8 November, 2013 8 November, 2013

Philippines Takes a Big Hit from Super Typhoon Haiyan – Tomcat takes cover

Animation of Super Typhoon Haiyan through 15 UTC Friday (NOAA)

Super Typhoon Haiyan has just hit landfall in the Philippines. With sustained maximum windspeeds swirling around at 315km/h, Haiyan has been described as the strongest storm to ever make landfall in modern times. Widespread destruction is expected.

It’s definitely not the best time to be en route to the legendary Cloud 9 – like Cape Town local Thomas Catlin and his business partner Gary currently are.

Well, not exactly, they’ve been grounded on Cebu, an island 590kms south of the capital of Manila. Cloud 9 will have to wait.

Cloud 9 features in ‘8 Discoveries That Changed Surfing’ in Zag issue 37.8 – © JS Callahan

We received the following message from Thomas, just as the typhoon was bearing down on the Philippines:

Just been in China for two weeks, eating baby pigeons and chicken feet. Gary, my business partner, usually plans a well scheduled work/holiday itinerary, (which means) if we miss one flight (the) knock on effect (is that) we can’t get to (our) final destination – Cloud 9.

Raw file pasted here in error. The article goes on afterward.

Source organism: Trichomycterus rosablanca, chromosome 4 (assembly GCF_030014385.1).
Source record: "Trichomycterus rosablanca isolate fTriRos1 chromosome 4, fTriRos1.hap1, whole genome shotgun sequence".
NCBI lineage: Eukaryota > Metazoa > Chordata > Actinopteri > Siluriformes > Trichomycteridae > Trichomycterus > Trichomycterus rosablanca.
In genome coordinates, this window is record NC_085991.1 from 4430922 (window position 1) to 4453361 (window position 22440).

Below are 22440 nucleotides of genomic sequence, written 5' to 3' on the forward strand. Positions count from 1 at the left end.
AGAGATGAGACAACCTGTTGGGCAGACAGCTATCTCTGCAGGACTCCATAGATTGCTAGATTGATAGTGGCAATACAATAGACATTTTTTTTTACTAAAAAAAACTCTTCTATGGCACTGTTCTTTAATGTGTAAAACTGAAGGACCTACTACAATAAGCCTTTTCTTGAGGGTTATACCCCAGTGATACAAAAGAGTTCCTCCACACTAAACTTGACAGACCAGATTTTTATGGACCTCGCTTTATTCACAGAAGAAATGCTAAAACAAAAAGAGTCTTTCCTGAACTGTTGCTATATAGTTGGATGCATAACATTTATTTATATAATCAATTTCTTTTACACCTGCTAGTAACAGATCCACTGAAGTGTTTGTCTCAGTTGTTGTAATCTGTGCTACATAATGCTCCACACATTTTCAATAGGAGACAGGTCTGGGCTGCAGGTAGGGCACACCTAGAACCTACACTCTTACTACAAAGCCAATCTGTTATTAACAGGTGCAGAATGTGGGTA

(We’ve) been amping for the last four months since we booked our trip.

(We) landed in Cebu this morning to connect tomorrow to fly to Surigao. Ja lank, (we) just made it through the clouds. We (are) now land locked (and) can’t get out of here!

Local newspaper headlines read “Monster Typhoon”.

I’ve never been in a super typhoon before. I don’t think I will make it. But I love you guys, I love Black Rock, my dogs Lola, and Jet, and of course my wife.

But check the imminent storm behind those guns.


That was the last we heard from Thomas before the storm hit, and we’re hoping that he, Gary, as well as everyone in the Philippines will be safe.

Follow this report on the Washington Post for more from Super Typhoon Haiyan


UPDATE: Thomas has since reported back that they’re safe, and that the worst of the storm is over.

Sadly, three people have already lost their lives in the storms, and the death toll is expected to rise further once communications are back up with more remote areas.

Thomas sent in the video below.

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